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August 26, 2013

The Evolution of a Reader, part one

I started out this post by writing about how important it is to talk, sing, and read to your baby, about the research that supports these activities, and the research about screen time. But I felt like I was lecturing. I would rather just talk about my own experience. There are a lot of books to consult, such as Growing a Reader from Birth and Bright from the Start. We just received Mem Fox's Reading Magic . Fox includes her Ten Read-Aloud Commandments. They are all wonderful but my favorite are the first three:

1. Spend at least ten wildly happy minutes every single day reading aloud.
2. Read at least three stories a day: it may be the same story three times. Children need to hear a thousand stories before they can begin to learn to read.
3. Read aloud with animation. Listen to your own voice and donít be dull, or flat, or boring. Hang loose and be loud, have fun and laugh a lot.

Read with enthusiasm and love and the path to literacy will begin in the most positive way. I remember catching myself--and I still do--when I was trying to race through a book as she was fussing. Then I remembered the whole point of doing this was for her, not me! And if she wasn't enjoying it, I should just stop and move on to what she needed.

When my daughter was very young, I could read long books to her: Black Beauty, Alice's Adventures in Wonderland, and The Lion, the Witch, and the Wardrobe. These were books my mom read to me when I was young, that I read with my siblings. I was aching to read them to her! She slept so much and was a captive audience. She couldn't move or reach, spindle, mutilate or chew on the book. She didn't yet delight in tearing pages. She could only listen to my voice and words. As a newborn her eyesight wasn't developed enough to even see the pictures. I tried to get her the board books with baby faces and black and white illustrations, but selfishly I preferred to read out loud in our comfy chair, to settle in, rather than turning the pages of a very short book to a baby who didn't evince any interest.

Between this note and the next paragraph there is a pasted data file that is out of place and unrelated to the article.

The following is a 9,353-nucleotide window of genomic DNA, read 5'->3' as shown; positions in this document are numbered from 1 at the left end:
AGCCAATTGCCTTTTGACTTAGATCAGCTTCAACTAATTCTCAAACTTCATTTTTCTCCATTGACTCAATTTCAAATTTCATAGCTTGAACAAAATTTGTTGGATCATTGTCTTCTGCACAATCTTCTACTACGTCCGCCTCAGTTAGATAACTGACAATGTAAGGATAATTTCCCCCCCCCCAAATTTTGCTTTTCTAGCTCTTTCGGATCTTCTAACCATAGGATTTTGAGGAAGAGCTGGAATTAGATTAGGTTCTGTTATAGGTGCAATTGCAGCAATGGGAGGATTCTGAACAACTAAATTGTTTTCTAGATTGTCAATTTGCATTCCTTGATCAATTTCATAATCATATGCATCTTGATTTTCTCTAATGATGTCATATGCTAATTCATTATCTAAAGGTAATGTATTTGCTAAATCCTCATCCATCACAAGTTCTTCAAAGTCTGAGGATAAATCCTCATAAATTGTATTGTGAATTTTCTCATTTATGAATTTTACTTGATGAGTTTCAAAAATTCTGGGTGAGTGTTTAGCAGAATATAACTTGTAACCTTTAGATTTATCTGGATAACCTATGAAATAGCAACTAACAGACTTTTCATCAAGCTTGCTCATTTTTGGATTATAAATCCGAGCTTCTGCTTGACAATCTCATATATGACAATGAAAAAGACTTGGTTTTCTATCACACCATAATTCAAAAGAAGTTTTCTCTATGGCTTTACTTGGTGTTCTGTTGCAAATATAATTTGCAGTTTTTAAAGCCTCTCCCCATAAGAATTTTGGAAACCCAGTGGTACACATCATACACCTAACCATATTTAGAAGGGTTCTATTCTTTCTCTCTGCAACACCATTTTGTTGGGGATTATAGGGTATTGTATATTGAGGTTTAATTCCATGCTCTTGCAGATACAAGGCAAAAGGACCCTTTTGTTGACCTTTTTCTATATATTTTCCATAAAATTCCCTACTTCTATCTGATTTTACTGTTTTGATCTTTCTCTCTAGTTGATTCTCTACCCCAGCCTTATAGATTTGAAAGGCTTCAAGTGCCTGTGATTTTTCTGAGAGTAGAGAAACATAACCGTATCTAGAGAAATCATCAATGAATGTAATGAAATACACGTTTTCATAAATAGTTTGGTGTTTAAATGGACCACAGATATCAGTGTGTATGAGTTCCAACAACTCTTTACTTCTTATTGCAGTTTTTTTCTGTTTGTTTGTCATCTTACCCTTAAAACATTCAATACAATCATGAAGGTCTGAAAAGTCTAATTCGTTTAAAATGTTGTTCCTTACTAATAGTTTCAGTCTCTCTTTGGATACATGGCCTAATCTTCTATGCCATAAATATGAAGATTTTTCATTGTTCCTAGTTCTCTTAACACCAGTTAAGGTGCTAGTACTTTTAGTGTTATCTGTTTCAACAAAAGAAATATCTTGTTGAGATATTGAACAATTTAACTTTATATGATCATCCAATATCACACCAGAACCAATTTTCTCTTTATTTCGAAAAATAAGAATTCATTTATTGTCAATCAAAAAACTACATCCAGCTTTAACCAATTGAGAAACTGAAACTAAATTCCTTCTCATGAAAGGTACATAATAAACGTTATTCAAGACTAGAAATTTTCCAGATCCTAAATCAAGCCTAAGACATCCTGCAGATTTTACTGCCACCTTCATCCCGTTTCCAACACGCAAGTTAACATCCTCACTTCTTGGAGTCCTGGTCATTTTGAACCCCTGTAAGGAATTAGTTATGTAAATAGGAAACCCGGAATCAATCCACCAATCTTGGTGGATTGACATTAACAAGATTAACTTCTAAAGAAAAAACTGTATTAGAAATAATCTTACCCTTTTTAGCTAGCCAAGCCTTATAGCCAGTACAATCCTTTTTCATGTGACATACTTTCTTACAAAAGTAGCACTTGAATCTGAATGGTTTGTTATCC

Now that she is ten months old I give her a board book to handle and chew on as I am reading to her. I was frustrated when I was reading to her that she would grab for the book, try to destroy it, even though I knew this was a good thing developmentally. She has an attention span now. She won't sit for chapter after chapter like she did in her baby monkey stage.

But we read three books to her every night.

Posted by at August 26, 2013 04:00 PM